In various news articles, I've come across the phrase retail pol. What does it mean?

Here are some examples from online:

Matt Viser, Boston Globe, via tweet:

What kind of retail pol will Jeb be? @ananavarro insists he won't guess the ages of young children, like Romney.

David Paul Kuhn, The Atlantic, Forget the Retail Politicking: Presidents Are Made Wholesale

Barack Obama won the presidency. And Obama is no retail pol. This is why President Obama struggles to convey the spirit of these hard times.


In 2008, Mike Huckabee was Republicans' best retail pol. Huckabee, however, still languished in single digits until his second place finish at the ultimate foe retail event, the Iowa straw poll.

Double Down: Game Change 2012 By John Heilemann, Mark Halperin

As a retail pol, Santorum still left much to be desired. He was windy, dour, and digressive -- senatorial in all respects. But his crushing defeat in 2006 seemed to have imbued him with a degree of humility, and he exhibited none of the slickness, phoniness, or cartoonishness of some of his rivals.

Evan Osnos, New Yorker, Born Red

Western politicians often note that Xi has the habits of a retail pol: comfort on the rope line, gentle questions for every visitor, homey anecdotes.

From the Atlantic title, it appears retail is meant to be in the opposite sense of wholesale, and from the examples, pol probably means politician, but I'm still not 100% sure of its meaning.

What is the phrase's definition? That is, what is a retail pol and what are their characteristics?

What is the origin of this phrase?

2 Answers 2


A /politician/politico/pol/ that practices, well . . ., retail politics. :-)

Several definitions for your comparative pleasure:

retail politics noun 1. (functioning as pl) (informal) the practice of a politician soliciting in person for votes from the public


Dictionary of Politics: Selected American and Foreign ... - Page 440 Walter John Raymond - 1992

Retail Politics. A mode of campaigning for public elective office by reaching important individuals in person on the local level rather than through the media. Although exposure through the media—radio, television, and the press—is important in any effort to reach the voters. all politics is considered local, therefore there is no substitute for a personal encounter. Grass-roots issues are more important than national or international problems according to this theory.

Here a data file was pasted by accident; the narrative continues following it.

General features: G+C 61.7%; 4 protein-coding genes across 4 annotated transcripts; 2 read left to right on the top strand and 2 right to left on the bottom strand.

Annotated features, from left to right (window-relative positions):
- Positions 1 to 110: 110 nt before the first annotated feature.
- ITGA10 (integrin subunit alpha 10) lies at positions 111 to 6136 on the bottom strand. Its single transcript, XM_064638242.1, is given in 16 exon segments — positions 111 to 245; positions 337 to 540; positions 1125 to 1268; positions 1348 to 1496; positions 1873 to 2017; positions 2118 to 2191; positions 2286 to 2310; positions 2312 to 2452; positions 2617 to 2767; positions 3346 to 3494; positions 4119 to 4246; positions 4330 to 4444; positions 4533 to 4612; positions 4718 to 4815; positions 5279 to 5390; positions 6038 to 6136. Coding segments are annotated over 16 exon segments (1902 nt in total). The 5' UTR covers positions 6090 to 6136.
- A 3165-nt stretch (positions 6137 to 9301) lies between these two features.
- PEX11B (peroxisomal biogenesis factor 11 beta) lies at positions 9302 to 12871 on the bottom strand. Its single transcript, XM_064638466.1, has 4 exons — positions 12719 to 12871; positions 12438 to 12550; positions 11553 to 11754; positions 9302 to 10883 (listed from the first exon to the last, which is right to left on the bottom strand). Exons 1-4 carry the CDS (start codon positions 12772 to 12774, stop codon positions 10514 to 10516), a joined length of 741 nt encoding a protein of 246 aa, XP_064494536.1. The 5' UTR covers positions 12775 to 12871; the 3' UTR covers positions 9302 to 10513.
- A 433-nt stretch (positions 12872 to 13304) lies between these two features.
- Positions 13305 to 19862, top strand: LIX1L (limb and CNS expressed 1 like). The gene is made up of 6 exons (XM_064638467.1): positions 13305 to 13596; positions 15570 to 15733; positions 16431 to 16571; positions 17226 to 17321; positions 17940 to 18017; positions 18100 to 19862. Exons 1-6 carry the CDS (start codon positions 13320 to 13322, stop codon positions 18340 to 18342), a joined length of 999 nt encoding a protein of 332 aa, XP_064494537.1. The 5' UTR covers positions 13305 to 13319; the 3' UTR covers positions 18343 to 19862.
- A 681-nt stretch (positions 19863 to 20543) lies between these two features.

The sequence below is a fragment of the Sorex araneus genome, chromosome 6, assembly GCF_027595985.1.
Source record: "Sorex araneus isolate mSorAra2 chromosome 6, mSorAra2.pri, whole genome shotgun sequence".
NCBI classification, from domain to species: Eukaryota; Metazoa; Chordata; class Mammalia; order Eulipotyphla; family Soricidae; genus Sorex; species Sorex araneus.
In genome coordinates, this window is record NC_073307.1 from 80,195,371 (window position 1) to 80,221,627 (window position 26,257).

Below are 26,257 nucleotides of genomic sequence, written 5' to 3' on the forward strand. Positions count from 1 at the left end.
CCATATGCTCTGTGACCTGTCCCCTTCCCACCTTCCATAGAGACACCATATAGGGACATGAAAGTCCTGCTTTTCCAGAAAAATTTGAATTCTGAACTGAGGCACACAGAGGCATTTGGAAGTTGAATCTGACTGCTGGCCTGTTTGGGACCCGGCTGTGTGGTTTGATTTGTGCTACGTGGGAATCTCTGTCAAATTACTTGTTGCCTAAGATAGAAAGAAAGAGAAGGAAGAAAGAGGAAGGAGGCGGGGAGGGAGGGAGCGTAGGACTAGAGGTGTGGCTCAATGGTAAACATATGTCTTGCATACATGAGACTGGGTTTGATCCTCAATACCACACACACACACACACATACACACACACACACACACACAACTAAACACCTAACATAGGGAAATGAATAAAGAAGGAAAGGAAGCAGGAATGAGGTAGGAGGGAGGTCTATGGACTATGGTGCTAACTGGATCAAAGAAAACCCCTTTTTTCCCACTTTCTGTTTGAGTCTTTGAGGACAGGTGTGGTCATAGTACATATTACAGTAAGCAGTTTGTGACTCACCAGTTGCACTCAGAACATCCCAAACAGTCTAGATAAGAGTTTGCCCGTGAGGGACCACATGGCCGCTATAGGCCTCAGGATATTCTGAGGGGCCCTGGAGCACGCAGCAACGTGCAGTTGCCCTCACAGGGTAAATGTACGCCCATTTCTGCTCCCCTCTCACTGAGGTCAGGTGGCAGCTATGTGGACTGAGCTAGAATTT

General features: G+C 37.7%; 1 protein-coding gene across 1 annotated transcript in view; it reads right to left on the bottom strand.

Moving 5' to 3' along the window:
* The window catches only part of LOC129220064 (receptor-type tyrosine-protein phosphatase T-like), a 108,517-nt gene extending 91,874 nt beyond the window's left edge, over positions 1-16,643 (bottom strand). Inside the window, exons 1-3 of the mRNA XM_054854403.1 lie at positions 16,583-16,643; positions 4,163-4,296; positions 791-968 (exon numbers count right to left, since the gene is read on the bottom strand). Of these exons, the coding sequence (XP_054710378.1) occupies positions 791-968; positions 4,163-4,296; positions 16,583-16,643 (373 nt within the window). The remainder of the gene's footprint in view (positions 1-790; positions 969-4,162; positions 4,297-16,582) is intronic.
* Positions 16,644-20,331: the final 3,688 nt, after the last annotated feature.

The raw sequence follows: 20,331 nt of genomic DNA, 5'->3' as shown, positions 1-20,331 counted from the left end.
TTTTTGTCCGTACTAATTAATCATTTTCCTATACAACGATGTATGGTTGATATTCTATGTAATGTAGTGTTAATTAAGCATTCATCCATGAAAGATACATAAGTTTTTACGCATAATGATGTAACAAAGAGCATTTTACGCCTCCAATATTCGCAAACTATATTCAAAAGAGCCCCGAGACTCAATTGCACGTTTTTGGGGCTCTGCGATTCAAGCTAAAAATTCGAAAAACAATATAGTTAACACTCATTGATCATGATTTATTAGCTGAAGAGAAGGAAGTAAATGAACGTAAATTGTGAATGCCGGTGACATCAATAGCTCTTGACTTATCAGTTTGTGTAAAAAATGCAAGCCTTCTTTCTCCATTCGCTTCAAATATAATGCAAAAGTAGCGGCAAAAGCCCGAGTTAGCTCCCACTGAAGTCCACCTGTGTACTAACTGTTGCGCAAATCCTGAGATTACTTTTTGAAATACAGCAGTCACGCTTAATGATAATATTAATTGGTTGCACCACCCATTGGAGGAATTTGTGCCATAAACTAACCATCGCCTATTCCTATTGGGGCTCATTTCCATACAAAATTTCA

A Glossary of U.S. Politics and Government - Page 150 Alex Thomson - 2007

retail politics Political strategies and campaigns that are aimed at selling a candidate and policies to a broad, mass audience. Issues are generalised, and actions designed to generate mass appeal. The opposite of ‘retail politics’ is ‘wholesale politics’, where strategies are more focused, and tailored to appeal to a select group of more demanding customers/voters/interests.

  • 1
    That last definition seems to be backwards - I'm not sure they've got that the right way around. Commented Apr 11, 2015 at 4:45
  • I found it myself quite confusing, so I went out and found the 2nd:-) Commented Apr 11, 2015 at 4:47

Retail pol is an abbreviated form of the longer phrase retail politician, meaning a politician who practices retail politics.

The central notion implied by the term retail politics is that of selling one's ideas to individual consumers (voters), preferably in small-group or one-on-one settings—as opposed to wholesale politics, where one tries to sell one's ideas to a mass audience, as through TV ads or televised "stump" speeches or interviews at major media outlets.

In its classic form, retail politics involves having a candidate go door-to-door in his or her district, meeting and interacting with individual voters in hopes of making a positive personal impression on each of them with regard to the candidate's likability and sensible views.

Grant Barrett, The Oxford Dictionary of American Political Slang (2004) includes an entry for the closely related term retail campaign:

retail campaign n. precisely targeted electioneering. Cf. WHOLESALE [CAMPAIGN] [Cited examples:] 1965 New York Times (June 5) 18: His organization for the mayoral campaign will resemble a supermarket chain, even to the opening of 76 store-front branches in the city's 76 Assembly District. "This is going to be a decentralized, retail campaign." 2000 Marketing News (Feb. 28) XXXIV 10: The presidential campaign is shifting from town halls to television sets as candidates trade the retail campaigning of Iowa and New Hampshire for a multistate advertising blitz. 2002 V. O'Regan & S. Stambaugh, in White House Studies (Sum.): This retail politics is nearly impossible in highly-populated states dominated by mass media markets and wholesale campaigning. Sparsely-populated states are more conducive to retail campaigns where the voters expect to meet and know the candidates personally.)

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